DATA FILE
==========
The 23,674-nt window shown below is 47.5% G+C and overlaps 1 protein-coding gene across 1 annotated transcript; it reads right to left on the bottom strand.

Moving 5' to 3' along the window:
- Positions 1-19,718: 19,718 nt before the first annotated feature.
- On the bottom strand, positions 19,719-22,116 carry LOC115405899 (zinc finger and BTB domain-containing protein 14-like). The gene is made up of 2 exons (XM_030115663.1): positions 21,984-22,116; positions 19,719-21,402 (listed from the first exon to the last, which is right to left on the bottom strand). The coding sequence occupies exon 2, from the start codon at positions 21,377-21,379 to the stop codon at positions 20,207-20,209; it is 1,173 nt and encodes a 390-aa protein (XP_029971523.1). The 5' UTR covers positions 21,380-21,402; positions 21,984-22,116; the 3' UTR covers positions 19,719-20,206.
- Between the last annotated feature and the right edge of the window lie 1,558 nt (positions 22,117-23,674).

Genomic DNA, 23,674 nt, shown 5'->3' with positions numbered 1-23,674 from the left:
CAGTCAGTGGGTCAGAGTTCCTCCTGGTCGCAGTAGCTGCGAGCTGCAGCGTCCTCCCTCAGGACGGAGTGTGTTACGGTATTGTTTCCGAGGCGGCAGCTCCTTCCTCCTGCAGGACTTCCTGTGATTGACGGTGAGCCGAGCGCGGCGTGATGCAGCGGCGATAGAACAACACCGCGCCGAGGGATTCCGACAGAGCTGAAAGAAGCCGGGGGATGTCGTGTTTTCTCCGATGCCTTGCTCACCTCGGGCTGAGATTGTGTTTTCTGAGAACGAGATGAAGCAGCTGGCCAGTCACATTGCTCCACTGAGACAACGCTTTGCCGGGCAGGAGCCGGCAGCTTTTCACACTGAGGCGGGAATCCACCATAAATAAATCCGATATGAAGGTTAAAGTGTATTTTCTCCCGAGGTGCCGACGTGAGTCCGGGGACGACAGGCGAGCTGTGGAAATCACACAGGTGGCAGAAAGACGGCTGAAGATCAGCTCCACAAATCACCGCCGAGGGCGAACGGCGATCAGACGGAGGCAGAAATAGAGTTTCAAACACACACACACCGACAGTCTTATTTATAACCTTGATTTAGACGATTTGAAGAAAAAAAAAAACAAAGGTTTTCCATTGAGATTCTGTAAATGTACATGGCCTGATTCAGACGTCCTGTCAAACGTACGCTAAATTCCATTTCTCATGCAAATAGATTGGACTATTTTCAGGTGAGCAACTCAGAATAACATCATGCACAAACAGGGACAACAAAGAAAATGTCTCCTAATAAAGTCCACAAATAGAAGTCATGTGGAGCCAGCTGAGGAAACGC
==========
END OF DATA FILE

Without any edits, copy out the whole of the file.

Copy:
The 23,674-nt window shown below is 47.5% G+C and overlaps 1 protein-coding gene across 1 annotated transcript; it reads right to left on the bottom strand.

Moving 5' to 3' along the window:
- Positions 1-19,718: 19,718 nt before the first annotated feature.
- On the bottom strand, positions 19,719-22,116 carry LOC115405899 (zinc finger and BTB domain-containing protein 14-like). The gene is made up of 2 exons (XM_030115663.1): positions 21,984-22,116; positions 19,719-21,402 (listed from the first exon to the last, which is right to left on the bottom strand). The coding sequence occupies exon 2, from the start codon at positions 21,377-21,379 to the stop codon at positions 20,207-20,209; it is 1,173 nt and encodes a 390-aa protein (XP_029971523.1). The 5' UTR covers positions 21,380-21,402; positions 21,984-22,116; the 3' UTR covers positions 19,719-20,206.
- Between the last annotated feature and the right edge of the window lie 1,558 nt (positions 22,117-23,674).

Genomic DNA, 23,674 nt, shown 5'->3' with positions numbered 1-23,674 from the left:
CAGTCAGTGGGTCAGAGTTCCTCCTGGTCGCAGTAGCTGCGAGCTGCAGCGTCCTCCCTCAGGACGGAGTGTGTTACGGTATTGTTTCCGAGGCGGCAGCTCCTTCCTCCTGCAGGACTTCCTGTGATTGACGGTGAGCCGAGCGCGGCGTGATGCAGCGGCGATAGAACAACACCGCGCCGAGGGATTCCGACAGAGCTGAAAGAAGCCGGGGGATGTCGTGTTTTCTCCGATGCCTTGCTCACCTCGGGCTGAGATTGTGTTTTCTGAGAACGAGATGAAGCAGCTGGCCAGTCACATTGCTCCACTGAGACAACGCTTTGCCGGGCAGGAGCCGGCAGCTTTTCACACTGAGGCGGGAATCCACCATAAATAAATCCGATATGAAGGTTAAAGTGTATTTTCTCCCGAGGTGCCGACGTGAGTCCGGGGACGACAGGCGAGCTGTGGAAATCACACAGGTGGCAGAAAGACGGCTGAAGATCAGCTCCACAAATCACCGCCGAGGGCGAACGGCGATCAGACGGAGGCAGAAATAGAGTTTCAAACACACACACACCGACAGTCTTATTTATAACCTTGATTTAGACGATTTGAAGAAAAAAAAAAACAAAGGTTTTCCATTGAGATTCTGTAAATGTACATGGCCTGATTCAGACGTCCTGTCAAACGTACGCTAAATTCCATTTCTCATGCAAATAGATTGGACTATTTTCAGGTGAGCAACTCAGAATAACATCATGCACAAACAGGGACAACAAAGAAAATGTCTCCTAATAAAGTCCACAAATAGAAGTCATGTGGAGCCAGCTGAGGAAACGC